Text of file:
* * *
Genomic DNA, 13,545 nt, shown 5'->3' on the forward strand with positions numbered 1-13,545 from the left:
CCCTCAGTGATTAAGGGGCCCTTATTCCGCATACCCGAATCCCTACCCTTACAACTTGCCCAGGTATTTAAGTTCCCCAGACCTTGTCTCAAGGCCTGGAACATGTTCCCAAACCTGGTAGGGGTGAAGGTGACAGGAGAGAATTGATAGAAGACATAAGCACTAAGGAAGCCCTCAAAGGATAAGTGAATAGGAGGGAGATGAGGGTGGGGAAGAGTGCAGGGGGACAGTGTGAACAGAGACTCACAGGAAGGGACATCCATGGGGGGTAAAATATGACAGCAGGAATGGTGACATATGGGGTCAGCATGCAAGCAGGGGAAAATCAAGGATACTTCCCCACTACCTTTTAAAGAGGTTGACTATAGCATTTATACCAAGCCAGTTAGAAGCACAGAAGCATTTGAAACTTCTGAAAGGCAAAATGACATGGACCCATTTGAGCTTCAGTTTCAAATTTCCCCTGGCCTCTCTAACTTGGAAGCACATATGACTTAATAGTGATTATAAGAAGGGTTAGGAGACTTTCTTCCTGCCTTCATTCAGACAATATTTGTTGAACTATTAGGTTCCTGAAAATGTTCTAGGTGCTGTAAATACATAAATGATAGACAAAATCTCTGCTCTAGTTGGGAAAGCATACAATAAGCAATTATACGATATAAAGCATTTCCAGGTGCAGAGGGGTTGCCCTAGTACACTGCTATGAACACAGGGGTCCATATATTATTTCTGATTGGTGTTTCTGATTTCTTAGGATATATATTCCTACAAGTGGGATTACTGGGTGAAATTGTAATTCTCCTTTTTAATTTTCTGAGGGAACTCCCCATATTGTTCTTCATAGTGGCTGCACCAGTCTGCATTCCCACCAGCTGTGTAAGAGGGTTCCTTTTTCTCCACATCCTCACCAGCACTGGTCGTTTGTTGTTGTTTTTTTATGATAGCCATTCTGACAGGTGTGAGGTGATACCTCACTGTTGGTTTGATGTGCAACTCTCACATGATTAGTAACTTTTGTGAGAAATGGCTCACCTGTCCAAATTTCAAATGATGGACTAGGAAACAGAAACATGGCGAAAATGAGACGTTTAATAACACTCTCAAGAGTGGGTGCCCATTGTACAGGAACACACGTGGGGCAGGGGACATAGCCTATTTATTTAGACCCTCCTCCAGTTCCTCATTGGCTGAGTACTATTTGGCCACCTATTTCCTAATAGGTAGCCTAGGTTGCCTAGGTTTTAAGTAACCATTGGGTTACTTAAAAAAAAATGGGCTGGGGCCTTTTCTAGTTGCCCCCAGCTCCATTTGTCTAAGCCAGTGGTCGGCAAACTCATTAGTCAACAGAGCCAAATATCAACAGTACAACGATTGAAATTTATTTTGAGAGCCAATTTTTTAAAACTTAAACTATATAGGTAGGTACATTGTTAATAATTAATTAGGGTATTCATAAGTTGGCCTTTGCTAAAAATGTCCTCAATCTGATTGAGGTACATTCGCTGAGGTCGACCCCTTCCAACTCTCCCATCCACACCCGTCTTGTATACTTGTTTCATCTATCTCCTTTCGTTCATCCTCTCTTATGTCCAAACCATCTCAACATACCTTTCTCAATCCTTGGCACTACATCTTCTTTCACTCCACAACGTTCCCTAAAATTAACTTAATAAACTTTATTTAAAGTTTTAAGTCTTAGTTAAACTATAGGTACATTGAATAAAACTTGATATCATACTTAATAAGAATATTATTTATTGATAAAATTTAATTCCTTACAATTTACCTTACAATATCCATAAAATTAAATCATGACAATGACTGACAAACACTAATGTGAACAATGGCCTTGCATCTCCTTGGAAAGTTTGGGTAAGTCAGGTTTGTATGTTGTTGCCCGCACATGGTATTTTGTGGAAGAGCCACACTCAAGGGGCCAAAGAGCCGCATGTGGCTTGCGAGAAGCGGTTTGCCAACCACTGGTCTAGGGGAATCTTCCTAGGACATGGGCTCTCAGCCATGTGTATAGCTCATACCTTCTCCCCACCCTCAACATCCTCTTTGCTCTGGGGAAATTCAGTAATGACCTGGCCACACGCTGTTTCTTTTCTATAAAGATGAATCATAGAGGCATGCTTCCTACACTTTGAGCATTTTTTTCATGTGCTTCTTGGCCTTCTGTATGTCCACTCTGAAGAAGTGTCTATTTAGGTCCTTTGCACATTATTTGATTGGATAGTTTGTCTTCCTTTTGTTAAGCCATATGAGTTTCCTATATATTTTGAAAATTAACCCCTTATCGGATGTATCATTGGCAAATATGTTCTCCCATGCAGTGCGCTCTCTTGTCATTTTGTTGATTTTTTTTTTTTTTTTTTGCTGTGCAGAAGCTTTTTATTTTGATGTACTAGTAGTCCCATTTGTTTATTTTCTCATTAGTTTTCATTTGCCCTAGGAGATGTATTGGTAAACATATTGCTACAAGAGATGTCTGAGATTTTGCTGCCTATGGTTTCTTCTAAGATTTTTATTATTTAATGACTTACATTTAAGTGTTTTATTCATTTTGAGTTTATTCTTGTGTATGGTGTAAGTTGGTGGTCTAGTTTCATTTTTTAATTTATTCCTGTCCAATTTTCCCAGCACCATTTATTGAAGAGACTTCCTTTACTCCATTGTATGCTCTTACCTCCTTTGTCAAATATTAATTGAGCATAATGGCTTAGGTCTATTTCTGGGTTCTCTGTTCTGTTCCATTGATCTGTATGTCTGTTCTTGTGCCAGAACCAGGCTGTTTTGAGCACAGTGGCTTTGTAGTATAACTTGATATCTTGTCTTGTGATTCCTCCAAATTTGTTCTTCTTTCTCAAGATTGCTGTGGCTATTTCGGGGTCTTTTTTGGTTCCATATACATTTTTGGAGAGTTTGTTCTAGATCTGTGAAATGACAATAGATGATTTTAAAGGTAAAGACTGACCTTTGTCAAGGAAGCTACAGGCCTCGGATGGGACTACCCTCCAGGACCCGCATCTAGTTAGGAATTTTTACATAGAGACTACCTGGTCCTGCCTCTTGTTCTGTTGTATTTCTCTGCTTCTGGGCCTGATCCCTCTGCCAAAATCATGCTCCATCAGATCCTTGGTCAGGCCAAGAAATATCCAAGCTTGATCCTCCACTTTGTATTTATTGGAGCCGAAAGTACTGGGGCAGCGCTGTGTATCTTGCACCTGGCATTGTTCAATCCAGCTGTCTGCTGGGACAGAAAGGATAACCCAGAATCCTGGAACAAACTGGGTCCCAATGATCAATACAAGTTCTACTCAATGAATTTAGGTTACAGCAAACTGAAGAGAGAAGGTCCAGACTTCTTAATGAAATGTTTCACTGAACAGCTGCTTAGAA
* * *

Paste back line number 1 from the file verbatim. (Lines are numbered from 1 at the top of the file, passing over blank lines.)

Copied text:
Genomic DNA, 13,545 nt, shown 5'->3' on the forward strand with positions numbered 1-13,545 from the left: